Getty | Daniel Boud Two years after they announced their break up, Canadian…
- Posted on Jan 24th 2011 11:00AM by Jonathan Dekel
It's no surprise, then, when it came time for his band to follow-up their Polaris Prize-winning album, 'The Chemistry of Common Life,' Abraham followed in the footsteps of many grandiose rockers at the pinnacle of their craft, and set to work on the most grandiose of all rock albums, a rock opera.
"I think there's a long tradition of the rock opera in good music -- everyone from the Kinks to the Pretty Things to the Who -- they've all made their attempts, and this is ours," Abraham tells Spinner. "I love concept albums and I love musical theatre."
As proof of his puritanical approach to even the most un-punk of genres, Abraham is quick to point out this new project isn't about jumping on the musical theatre bandwagon.
"I don't like 'Glee,' obviously -- I find it's a cheesy take on the genre," he says. "But I loved going to those big shows when I was a kid like 'Phantom of the Opera' and 'Cats.'"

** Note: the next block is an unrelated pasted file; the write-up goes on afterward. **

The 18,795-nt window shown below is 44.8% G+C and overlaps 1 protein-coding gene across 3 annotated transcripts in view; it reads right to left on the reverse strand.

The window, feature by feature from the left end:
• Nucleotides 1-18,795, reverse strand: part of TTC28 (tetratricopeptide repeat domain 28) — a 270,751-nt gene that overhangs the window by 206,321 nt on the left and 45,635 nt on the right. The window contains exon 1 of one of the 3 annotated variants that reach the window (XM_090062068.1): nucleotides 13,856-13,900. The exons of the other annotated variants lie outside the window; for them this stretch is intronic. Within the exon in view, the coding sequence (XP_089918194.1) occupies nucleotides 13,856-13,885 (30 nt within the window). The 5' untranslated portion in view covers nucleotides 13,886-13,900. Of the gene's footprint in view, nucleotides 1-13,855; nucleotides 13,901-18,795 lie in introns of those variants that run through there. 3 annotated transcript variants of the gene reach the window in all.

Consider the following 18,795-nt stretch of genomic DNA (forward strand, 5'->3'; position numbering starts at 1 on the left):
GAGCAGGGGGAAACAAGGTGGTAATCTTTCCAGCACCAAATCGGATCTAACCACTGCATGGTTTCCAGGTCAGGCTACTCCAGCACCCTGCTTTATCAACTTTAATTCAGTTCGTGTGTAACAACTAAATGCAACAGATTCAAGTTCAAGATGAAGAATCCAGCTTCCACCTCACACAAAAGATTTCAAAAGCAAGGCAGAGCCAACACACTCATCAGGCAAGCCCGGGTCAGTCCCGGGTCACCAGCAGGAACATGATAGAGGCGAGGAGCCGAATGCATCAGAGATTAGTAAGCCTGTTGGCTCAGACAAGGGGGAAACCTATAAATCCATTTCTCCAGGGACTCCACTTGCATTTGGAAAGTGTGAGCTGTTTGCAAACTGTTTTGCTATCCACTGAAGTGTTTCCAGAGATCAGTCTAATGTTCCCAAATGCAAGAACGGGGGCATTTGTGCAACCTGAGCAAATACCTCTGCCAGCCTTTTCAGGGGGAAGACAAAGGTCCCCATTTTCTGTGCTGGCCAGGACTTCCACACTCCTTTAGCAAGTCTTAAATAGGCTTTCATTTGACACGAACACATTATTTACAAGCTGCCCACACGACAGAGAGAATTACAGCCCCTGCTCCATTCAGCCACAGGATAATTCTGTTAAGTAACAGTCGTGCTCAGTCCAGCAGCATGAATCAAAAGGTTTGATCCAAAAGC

Set in an imaginary British town in the late 1970s and early 1980s, the album, titled 'David Comes to Life,' tells the story of the title character, a light bulb plant employee, who falls in love with a local political activist named Veronica. When she subsequently dies during an accident, David is put on trial.
"Then it's about the trial of David, and hearing the story from different perspectives," the singer says. "We definitely stole that from [landmark Japanese film] 'Rashomon.'"
As if that weren't complicated enough, the group is also simultaneously recording an accompanying album under a series of fictitious band names meant to evoke the musical landscape of the era.
"The music is supposed to be in different styles, but I'm a one-trick pony when it comes to singing, so you'll know it's us," he laughs.
If the whole thing seems rather adventurous (not to mention, convoluted) for a band already forging new ground in a stale genre, that's kind of the point.
"Nowadays, it's so much about writing songs and ringtones. But we've always been about making a cohesive package as an LP, and this is taking that to the next level. It's been a bit of a challenge but even if this record is terrible and we fail miserably, I'm glad we swung for the fences and didn't try to make the last record again."